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Sunday, August 17, 2014

Koloman Moser


Venus in the Grotto
circa 1915
oil on canvas
75.5 x 62.7 cm
Leopold Museum, Vienna, Austria

Koloman Moser (1868-1918) was an Austrian artist who exerted considerable influence on twentieth-century graphic art and one of the foremost artists of the Vienna Secession movement and a co-founder of Wiener Werkstatte. His designs in architecture, furniture, jewellery, graphics, and tapestries helped characterize the work of this era. He drew upon the clean lines and repetitive motifs of classical Greek and Roman art and architecture in reaction to the Baroque decadence of his turn-of-the-century Viennese surroundings.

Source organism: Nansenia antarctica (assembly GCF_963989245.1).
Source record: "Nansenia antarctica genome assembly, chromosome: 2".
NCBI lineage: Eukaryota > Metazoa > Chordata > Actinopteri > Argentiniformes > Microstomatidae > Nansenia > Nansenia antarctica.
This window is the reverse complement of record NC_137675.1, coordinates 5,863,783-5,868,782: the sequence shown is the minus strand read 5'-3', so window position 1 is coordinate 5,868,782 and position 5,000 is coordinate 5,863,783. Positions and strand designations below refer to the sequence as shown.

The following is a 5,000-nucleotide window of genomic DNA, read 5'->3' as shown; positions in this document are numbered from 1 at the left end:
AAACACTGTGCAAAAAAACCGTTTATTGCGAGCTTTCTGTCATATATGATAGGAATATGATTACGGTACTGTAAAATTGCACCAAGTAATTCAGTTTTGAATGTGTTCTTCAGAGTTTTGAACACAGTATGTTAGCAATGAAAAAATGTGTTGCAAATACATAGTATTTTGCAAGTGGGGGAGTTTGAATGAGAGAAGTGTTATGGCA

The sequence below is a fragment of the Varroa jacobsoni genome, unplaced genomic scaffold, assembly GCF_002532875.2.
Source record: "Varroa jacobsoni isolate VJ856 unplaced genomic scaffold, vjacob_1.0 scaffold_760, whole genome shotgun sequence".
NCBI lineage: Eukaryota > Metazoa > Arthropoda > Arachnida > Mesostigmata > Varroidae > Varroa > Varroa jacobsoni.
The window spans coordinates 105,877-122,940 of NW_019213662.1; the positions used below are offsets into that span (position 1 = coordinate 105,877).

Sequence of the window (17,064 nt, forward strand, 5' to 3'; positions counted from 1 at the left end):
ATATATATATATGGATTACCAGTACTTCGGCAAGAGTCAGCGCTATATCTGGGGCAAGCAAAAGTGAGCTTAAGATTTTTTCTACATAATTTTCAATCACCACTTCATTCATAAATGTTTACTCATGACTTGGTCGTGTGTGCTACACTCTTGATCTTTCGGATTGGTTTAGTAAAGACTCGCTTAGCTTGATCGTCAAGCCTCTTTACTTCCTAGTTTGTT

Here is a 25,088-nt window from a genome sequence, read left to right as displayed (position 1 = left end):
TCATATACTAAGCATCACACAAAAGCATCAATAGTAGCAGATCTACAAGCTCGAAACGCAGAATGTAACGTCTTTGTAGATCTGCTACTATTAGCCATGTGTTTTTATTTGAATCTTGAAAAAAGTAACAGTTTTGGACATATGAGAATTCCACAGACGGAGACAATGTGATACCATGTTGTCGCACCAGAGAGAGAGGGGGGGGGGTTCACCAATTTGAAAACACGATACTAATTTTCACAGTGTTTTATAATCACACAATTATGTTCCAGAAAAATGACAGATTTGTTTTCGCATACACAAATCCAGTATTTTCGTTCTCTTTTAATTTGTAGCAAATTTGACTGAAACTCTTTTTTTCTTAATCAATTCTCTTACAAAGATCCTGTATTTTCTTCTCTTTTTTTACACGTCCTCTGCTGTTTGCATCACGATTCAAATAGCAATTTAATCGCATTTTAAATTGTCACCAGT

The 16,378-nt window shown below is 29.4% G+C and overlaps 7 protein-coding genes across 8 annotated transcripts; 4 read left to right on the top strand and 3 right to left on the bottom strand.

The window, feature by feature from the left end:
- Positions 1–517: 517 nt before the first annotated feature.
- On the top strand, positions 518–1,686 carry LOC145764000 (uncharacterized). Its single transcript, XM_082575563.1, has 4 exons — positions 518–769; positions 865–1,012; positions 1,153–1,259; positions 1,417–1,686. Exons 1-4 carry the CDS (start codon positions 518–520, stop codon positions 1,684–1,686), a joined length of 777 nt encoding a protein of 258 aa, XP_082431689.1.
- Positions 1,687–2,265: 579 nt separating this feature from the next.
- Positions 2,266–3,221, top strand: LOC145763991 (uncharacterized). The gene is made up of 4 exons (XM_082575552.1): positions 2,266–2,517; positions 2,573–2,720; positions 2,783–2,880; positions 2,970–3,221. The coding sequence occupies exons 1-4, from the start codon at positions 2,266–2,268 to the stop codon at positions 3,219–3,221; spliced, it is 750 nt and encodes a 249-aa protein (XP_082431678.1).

Born in Vienna, he studied at the Wiener Akademie and the Kunstgewerbeschule, where he also taught from 1899. During his life, he designed a wide array of art works - books and graphic works from postage stamps to magazine vignettes; fashion; stained glass windows, porcelains and ceramics, blown glass, tableware, silver, jewelry, and furniture - to name a few of his interests. He was one of the designers for Austria's leading art journal Ver Sacrum. This art journal paid great attention to design and was designed mainly by Moser, Gustav Klimt and Josef Hoffmann. One of his most prominent designs used in The Steinhof Church was selected as a main motif of one of the most famous euro collectors coins: the Austrian 100 euro Steinhof Church commemorative coin, minted on 9 November 2005.